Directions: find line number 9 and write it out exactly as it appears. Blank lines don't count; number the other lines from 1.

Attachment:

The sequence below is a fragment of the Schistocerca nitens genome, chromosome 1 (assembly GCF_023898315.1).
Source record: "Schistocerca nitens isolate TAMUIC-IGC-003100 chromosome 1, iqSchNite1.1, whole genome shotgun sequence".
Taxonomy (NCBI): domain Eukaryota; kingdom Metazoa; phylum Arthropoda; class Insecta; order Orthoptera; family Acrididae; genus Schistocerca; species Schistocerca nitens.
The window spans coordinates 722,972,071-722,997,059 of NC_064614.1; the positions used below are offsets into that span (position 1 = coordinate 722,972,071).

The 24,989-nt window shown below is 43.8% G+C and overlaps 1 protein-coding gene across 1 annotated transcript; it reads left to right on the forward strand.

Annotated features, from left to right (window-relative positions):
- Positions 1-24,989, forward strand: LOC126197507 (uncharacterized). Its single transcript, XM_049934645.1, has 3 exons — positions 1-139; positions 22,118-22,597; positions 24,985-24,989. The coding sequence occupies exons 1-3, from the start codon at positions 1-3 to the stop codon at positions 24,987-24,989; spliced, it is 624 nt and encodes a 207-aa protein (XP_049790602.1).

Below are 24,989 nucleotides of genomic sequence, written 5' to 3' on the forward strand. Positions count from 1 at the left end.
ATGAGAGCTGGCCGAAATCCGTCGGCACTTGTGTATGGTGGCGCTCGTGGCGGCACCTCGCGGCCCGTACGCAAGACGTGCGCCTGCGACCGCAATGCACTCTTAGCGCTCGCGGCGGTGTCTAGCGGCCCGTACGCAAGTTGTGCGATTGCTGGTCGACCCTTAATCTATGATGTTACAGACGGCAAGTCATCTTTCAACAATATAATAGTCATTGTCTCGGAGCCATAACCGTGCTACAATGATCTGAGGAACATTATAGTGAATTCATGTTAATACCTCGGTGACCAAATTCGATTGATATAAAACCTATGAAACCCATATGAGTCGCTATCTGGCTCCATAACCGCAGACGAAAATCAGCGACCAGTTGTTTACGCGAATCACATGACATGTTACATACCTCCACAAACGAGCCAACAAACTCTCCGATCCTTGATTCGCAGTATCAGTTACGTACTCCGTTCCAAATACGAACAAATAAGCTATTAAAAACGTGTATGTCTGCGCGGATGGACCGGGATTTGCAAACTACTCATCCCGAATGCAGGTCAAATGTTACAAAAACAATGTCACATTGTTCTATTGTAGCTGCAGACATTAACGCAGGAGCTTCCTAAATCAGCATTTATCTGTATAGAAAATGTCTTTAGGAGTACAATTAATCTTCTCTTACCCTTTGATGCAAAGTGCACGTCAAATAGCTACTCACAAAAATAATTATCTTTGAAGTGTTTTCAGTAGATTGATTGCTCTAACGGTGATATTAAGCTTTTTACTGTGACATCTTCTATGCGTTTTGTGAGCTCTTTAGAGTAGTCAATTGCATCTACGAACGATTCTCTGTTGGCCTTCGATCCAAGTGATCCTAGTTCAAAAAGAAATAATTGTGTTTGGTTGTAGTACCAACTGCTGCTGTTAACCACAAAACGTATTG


ATGAGAGCTGGCCGAAATCCGTCGGCACTTGTGTATGGTGGCGCTCGTGGCGGCACCTCGCGGCCCGTACGCAAGACGTGCGCCTGCGACCGCAATGCACTCTTAGCGCTCGCGGCGGTGTCTAGCGGCCCGTACGCAAGTTGTGCGATTGCTGGTCGACCCTTAATCTATGATGTTACAGACGGCAAGTCATCTTTCAACAATATAATAGTCATTGTCTCGGAGCCATAACCGTGCTACAATGATCTGAGGAACATTATAGTGAATTCATGTTAATACCTCGGTGACCAAATTCGATTGATATAAAACCTATGAAACCCATATGAGTCGCTATCTGGCTCCATAACCGCAGACGAAAATCAGCGACCAGTTGTTTACGCGAATCACATGACATGTTACATACCTCCACAAACGAGCCAACAAACTCTCCGATCCTTGATTCGCAGTATCAGTTACGTACTCCGTTCCAAATACGAACAAATAAGCTATTAAAAACGTGTATGTCTGCGCGGATGGACCGGGATTTGCAAACTACTCATCCCGAATGCAGGTCAAATGTTACAAAAACAATGTCACATTGTTCTATTGTAGCTGCAGACATTAACGCAGGAGCTTCCTAAATCAGCATTTATCTGTATAGAAAATGTCTTTAGGAGTACAATTAATCTTCTCTTACCCTTTGATGCAAAGTGCACGTCAAATAGCTACTCACAAAAATAATTATCTTTGAAGTGTTTTCAGTAGATTGATTGCTCTAACGGTGATATTAAGCTTTTTACTGTGACATCTTCTATGCGTTTTGTGAGCTCTTTAGAGTAGTCAATTGCATCTACGAACGATTCTCTGTTGGCCTTCGATCCAAGTGATCCTAGTTCAAAAAGAAATAATTGTGTTTGGTTGTAGTACCAACTGCTGCTGTTAACCACAAAACGTATTG